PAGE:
Java Multithreading Interview Questions and Answers

21. What is a runnable object?

Ans: In Java, each task is an object of the Runnable interface, also known as runnable object.

22. Which method calls the run() method?

Ans: start() method.

23. How a thread is executed in Java?

Ans:

24. What is the difference between start() and run() method of Thread class?

Ans: start() method is used to start a newly created thread. It internally calls run() method for execution of statements inside run() method because there is a difference between calling the run() method directly and though start() method.

When you will call run() method directly, it will be treated as a normal method by JVM and called in the same thread. No new thread will be stared.

25. What are the states of a thread in Java? or what are the thread states in Java?

or What are the different stages of Thread lifecycle?

Ans: There are five states of thread in Java. They are:

  • New: When a thread is started, it goes to New state.
  • Runnable: When run() method is called, the thread enters into runnable state and thread is ready for execution of a particular task.
  • Running: When the thread executes a particular task, it is in running state.
  • Wating/Blocking state: When a thread is made to wait for a certain period of time, it goes to the waiting state.
  • Dead: When a thread completes the execution of statements inside run() method, it exits from run() method and terminated or dead.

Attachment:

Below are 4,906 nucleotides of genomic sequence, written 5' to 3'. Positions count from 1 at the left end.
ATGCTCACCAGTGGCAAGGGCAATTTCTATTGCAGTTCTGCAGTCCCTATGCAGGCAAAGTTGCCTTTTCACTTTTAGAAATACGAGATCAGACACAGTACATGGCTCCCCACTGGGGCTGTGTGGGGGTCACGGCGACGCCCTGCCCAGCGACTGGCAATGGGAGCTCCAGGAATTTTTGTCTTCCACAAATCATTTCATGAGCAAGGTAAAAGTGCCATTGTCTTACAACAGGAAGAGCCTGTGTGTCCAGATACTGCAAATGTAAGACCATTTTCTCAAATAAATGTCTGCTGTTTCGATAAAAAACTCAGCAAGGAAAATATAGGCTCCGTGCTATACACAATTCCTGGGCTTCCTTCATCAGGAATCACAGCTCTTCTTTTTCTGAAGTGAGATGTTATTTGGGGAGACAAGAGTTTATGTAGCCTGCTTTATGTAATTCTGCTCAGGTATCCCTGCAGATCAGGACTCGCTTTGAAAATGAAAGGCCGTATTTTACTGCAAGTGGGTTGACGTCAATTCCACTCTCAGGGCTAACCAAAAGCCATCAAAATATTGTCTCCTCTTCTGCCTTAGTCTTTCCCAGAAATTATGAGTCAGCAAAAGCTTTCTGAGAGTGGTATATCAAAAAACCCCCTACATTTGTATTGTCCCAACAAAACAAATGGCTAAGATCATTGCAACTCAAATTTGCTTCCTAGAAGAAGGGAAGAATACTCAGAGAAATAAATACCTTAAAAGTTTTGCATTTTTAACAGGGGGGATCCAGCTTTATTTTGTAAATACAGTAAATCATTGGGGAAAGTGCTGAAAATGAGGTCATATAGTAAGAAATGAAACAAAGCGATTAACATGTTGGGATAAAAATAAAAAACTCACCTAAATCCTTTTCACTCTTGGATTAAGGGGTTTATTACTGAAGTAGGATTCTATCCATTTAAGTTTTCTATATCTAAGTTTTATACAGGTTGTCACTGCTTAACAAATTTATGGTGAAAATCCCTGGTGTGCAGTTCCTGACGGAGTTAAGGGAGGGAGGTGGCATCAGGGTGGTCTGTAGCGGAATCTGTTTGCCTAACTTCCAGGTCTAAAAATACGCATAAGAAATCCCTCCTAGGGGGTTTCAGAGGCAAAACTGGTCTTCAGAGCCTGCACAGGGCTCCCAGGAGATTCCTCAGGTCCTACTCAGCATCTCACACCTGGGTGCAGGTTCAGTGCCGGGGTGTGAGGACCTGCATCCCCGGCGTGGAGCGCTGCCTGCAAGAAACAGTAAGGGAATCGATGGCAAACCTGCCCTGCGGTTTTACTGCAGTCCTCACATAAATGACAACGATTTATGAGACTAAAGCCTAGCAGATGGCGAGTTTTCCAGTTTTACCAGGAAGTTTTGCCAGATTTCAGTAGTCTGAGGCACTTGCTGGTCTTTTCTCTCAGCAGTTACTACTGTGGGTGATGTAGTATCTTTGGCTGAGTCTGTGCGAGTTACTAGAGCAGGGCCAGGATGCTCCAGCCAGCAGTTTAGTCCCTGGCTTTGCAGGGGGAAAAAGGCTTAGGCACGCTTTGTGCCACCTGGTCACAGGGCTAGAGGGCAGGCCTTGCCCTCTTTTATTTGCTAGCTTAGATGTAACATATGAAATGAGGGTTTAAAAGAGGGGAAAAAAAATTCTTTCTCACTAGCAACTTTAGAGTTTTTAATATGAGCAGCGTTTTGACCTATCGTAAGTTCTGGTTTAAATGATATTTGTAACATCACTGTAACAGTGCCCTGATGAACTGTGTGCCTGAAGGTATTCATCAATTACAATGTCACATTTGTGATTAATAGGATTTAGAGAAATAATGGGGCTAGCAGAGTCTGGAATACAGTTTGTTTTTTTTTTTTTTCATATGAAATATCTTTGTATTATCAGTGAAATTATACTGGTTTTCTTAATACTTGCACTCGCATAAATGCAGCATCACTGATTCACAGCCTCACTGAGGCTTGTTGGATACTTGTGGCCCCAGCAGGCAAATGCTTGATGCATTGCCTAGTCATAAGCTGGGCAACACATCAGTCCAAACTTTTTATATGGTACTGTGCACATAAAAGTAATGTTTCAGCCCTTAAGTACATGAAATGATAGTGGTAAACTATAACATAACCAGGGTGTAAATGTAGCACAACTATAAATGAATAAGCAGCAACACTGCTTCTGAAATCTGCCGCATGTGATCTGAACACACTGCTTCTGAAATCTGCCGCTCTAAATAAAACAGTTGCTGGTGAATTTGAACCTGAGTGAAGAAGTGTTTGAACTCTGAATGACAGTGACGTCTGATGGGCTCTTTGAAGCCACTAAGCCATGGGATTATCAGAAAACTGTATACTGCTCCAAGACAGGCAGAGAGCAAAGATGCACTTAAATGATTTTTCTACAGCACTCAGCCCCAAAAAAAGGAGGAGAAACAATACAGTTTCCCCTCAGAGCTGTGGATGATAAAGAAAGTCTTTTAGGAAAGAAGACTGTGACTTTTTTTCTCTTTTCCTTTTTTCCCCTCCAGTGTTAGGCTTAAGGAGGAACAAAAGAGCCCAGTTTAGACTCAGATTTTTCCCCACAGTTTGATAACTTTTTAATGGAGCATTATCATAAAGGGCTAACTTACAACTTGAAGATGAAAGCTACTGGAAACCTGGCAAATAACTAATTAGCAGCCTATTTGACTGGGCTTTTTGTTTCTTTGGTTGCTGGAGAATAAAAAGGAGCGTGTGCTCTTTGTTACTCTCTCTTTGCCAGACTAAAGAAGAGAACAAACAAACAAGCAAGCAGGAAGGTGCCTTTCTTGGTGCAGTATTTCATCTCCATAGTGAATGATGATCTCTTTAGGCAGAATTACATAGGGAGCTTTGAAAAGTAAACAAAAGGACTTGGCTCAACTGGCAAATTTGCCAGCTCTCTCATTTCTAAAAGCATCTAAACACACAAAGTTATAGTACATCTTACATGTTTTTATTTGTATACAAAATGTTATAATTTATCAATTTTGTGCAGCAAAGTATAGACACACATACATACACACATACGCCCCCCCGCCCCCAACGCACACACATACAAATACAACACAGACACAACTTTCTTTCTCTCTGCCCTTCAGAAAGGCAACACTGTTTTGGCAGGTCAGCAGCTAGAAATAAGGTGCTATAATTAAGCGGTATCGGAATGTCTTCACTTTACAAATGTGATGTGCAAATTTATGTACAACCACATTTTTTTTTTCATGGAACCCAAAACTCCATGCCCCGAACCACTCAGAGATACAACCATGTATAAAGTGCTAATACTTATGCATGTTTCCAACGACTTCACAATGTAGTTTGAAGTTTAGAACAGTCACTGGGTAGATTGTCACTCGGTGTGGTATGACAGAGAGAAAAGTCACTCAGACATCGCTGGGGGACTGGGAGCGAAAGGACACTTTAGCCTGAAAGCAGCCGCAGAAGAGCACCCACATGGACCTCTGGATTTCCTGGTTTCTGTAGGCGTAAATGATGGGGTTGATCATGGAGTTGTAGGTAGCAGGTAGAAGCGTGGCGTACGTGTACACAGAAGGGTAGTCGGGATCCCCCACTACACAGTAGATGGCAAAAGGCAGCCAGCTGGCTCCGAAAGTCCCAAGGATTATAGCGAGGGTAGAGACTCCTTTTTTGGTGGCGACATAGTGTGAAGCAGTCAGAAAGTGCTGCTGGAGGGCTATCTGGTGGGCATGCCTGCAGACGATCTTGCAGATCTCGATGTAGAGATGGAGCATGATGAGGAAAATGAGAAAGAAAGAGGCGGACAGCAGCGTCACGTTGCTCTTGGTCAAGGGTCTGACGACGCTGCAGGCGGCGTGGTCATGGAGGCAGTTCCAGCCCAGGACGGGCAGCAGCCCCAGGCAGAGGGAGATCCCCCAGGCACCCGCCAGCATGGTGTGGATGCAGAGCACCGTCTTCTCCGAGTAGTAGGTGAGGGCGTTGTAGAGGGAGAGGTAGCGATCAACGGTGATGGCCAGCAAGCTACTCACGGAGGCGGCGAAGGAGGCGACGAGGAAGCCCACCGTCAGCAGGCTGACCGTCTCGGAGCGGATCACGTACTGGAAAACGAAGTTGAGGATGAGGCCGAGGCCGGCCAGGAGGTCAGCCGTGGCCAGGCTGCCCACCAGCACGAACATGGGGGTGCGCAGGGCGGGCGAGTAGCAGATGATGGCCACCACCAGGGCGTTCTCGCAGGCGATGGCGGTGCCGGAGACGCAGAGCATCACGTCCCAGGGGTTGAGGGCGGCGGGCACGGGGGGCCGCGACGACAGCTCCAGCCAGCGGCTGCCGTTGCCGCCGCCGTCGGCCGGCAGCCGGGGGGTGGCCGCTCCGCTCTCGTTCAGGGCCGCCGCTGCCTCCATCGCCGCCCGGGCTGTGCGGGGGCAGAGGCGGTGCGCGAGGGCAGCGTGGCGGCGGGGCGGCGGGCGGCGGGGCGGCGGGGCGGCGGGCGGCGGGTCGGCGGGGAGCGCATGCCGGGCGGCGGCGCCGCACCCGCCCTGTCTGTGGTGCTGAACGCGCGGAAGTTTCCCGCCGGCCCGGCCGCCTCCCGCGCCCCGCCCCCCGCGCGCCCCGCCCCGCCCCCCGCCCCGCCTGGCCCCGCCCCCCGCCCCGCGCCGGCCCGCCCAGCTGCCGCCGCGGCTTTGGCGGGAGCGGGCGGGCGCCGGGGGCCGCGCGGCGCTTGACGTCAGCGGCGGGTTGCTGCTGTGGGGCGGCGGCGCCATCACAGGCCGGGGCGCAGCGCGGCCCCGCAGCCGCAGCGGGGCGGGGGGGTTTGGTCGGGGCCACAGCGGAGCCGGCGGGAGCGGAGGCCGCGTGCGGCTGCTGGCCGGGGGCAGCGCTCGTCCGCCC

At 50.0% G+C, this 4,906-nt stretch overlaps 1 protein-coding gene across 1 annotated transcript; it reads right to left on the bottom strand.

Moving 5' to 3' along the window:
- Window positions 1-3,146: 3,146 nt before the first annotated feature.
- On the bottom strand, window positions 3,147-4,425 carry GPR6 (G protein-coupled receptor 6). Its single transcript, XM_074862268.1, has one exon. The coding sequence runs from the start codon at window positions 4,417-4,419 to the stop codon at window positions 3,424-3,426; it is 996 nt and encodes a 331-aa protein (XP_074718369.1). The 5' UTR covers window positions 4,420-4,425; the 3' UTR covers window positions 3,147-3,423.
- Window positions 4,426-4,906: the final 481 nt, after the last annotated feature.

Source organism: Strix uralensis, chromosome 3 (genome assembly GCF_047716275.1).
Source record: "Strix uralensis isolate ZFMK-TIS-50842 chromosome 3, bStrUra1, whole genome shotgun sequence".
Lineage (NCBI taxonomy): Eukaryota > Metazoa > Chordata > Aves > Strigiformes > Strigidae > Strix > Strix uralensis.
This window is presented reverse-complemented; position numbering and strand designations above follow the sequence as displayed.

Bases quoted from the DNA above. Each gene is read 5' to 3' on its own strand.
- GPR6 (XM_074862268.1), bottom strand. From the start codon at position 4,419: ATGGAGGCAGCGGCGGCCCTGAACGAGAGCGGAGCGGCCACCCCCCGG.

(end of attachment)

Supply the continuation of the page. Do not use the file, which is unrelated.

26. What does start() method of Thread class do?

Ans: The Thread class start() method puts the thread into ready state (runnable state) and makes the thread eligible to run. It automatically calls the run() method.

27. What are the various methods of Thread class used to manage threads?

Ans: The important methods provided by Thread class are as follows:

a) start(): Initiate thread and calls run() method internally.

b) run(): Task to be performed is declared within a run() method.

c) sleep(): It makes the running process to wait for a particular period of time.

d) yield(): Pauses the execution of current thread and allows another thread of equal or higher priority that are waiting to execute.

e) stop(): Stop the execution of thread permanently.

f) join(): Make a thread wait for another thread to terminate its process.

g) isAlive(): Check the thread is alive or not. It returns a boolean value (true or false) that indicates thread is running or not.

h) setPriority(): Set the priority of thread.

28. What is the difference between sleep() and yield() method?

Ans: When sleep() method is called on a thread, the thread will return to its waiting state. When yield() method is called on a thread, the thread returns to the runnable state (ready state).

29. What is the fundamental difference between sleep() and wait() methods?

Ans: The main difference between sleep() and wait() methods is as follows:

a) The wait() method is an Object class method, whereas sleep() is a static method provided by Thread class.

b) wait() method is called on objects whereas, sleep() method is called on threads, not objects.

c) A waiting thread can be waked up by another thread by calling notify() method on the monitor which is being waited on. But a
sleeping thread cannot be woken up.

d) When we call wait() method, the current thread releases the monitor or lock and goes from running state to waiting state can return to runnable state only when notify() or notifyAll() method is invoked on that object.

In the case of sleep(), the current thread does not release the lock. It just sleeps for some pre-defined time period and returns to runnable state when sleep time is up